In recent decades, the fashion sector has managed to become one of the most damaging industries in the world on both a social and environmental level. Clothing companies turn over stock at rapid speeds and low prices in what is known as ‘fast fashion’ in order to attract large volumes of business and make the high profits they desire. This tactic results in vast quantities of clothing ending up in landfills.
In order for companies to maintain the low prices that western consumers demand, they outsource manufacturing to the global south to employ workers who earn meager wages and work in dangerous conditions. While many are aware of these injustices, it often feels overwhelming for those of us embedded in fast fashion and consumer culture to address this issue.
Here is a compilation of tips to help you promote a more ethical and sustainable clothing industry through your daily habits, thereby making the process of instigating change a less daunting task.
Care for your closet
The more you put your clothing in the washer and drier, the faster it becomes worn out. Instead of wearing a sweater once and then tossing it in the wash, try hanging it up to air out, then folding it and putting it back in your dresser.
Unless you wore them to a hot yoga class, your clothes can handle being worn more than once before washing. This will help to extend the life of your pieces, and who has time to be doing all that laundry, anyway? Not only is air-drying better for your clothes, it’s much easier on the environment.
By purchasing a simple sewing kit, you can repair small tears and fallen buttons, and by bringing broken shoes, bags, and clothing to a tailor or repair shop, you will get more use out of your items. Overall, if your clothes last longer, you will be less inclined to purchase more — as a result, you’ll waste less, avoid fast fashion outlets, and even save money, which is always a plus, especially for students!
If my mother had taken better care of her clothes from the nineties, I wouldn’t need to scour thrift shops to find the perfect vintage overalls and espadrilles. I definitely wouldn’t be browsing Urban Outfitters for high-waisted Levi’s.
Fashion is cyclical, and any trend in fast fashion stores like H&M and Forever 21 today can be found, if not in our parents’ closets, in thrift stores and consignment shops. Second-hand shopping is like a recycling treasure hunt.
Luckily for U of T students, Toronto has some amazing thrift and vintage shops just steps from campus in areas like Kensington Market and Queen West. Purchasing clothing second-hand is cheaper in most cases and also reduces clothing waste. So the next time you need an outfit for a night out, pop some tags. You’ll be able to find more unique pieces and will have a ton of fun searching through racks of one-of-a-kind clothing.
Money talks. If consumers begin to make ethically produced and eco-friendly products a priority, clothing companies will follow. With a quick Google search, you can find any number of clothing retailers that advocate for sustainability, including ARC Apparel and Everlane. These companies value the importance of transparency in supply chains and the importance of utilizing sustainable materials for their clothing.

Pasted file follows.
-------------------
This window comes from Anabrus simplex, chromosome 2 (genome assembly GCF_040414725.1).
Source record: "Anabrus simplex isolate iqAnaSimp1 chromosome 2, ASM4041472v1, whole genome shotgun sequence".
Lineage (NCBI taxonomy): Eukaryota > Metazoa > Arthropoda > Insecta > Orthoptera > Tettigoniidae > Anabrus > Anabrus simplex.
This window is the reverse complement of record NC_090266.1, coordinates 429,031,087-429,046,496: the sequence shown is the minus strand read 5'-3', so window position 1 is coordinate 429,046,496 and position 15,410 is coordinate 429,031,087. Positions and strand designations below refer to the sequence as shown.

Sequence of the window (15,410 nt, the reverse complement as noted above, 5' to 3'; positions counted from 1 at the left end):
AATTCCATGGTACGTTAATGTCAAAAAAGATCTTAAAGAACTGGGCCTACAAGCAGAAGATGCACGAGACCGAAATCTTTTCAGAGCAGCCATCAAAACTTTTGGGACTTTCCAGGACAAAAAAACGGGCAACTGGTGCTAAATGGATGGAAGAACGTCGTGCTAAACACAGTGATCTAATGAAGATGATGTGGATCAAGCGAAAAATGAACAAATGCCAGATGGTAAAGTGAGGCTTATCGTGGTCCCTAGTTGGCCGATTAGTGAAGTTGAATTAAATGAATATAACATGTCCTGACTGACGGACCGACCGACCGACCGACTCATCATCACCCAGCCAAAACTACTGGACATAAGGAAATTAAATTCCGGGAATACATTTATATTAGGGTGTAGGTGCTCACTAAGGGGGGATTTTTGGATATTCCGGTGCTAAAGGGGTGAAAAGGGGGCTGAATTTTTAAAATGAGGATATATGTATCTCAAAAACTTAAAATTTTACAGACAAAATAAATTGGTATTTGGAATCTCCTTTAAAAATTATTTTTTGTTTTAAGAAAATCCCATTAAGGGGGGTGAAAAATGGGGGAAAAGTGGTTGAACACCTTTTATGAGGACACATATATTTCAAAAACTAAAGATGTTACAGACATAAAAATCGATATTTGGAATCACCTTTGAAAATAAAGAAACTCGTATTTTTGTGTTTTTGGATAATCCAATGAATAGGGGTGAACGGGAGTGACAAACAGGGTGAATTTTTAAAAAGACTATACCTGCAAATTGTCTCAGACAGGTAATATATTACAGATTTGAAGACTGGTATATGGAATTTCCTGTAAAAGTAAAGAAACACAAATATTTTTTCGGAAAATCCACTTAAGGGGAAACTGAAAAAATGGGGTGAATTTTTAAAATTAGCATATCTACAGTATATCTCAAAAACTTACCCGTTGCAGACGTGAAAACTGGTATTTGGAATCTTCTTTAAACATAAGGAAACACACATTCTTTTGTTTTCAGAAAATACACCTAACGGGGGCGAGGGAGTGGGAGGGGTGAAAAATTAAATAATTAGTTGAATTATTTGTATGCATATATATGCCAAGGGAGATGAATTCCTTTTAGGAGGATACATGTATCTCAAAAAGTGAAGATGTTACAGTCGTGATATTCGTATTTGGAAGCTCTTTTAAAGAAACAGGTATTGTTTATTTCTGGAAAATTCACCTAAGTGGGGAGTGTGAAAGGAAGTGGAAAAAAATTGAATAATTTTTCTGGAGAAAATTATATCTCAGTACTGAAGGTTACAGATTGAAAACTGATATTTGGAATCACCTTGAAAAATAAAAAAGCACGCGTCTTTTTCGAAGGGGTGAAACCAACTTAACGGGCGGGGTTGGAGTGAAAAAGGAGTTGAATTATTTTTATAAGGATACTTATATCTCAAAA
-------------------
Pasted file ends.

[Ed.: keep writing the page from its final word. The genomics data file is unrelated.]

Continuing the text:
Unfortunately, the clothing these companies produce can be substantially more expensive than the clothing from places like Zara, but purchasing from these outlets means supporting their initiative and sending the message that these issues matter to consumers.
The perfectly ethical closet is a challenge to maintain, and with our strict budgets and busy lives, it can feel next to impossible. If all else fails, and you find yourself in a situation where you need to visit the mall for some clothes, think ‘quality over quantity.’ You’re shopping for items that will last, will keep you from buying the same thing again, and won’t end up in a landfill within a year.
Although the $7 t-shirt from Forever 21 is the easiest on your wallet, you’ll be lucky to get anywhere near 21 wears out of it. It’s better to spend a few extra dollars on quality material that will last in your closet for years to come. More importantly, it is crucial that the items you buy are not only good quality but also sustainable for you.
Avoid impulse buys like the pleather mini skirt that you know you’re not comfortable in but want to get anyway because it makes you feel like Bad Sandy from Grease. Before purchasing an item, ask yourself if you can imagine three to five different occasions on which you could wear it, or three to five different outfits you could create with it. This way you avoid making purchases that you’ll regret, and you waste less.
Make sure to visit the website Project JUST, a non-profit organization that researches clothing companies’ transparency and environmental practices then puts all the information in one spot. You can examine the efforts stores at your local mall are making with regard to sustainability, and you can see which ones fall short. Being an informed consumer is important and allows us to understand the kinds of products we buy and their effects on both the workers who produce them and the environment.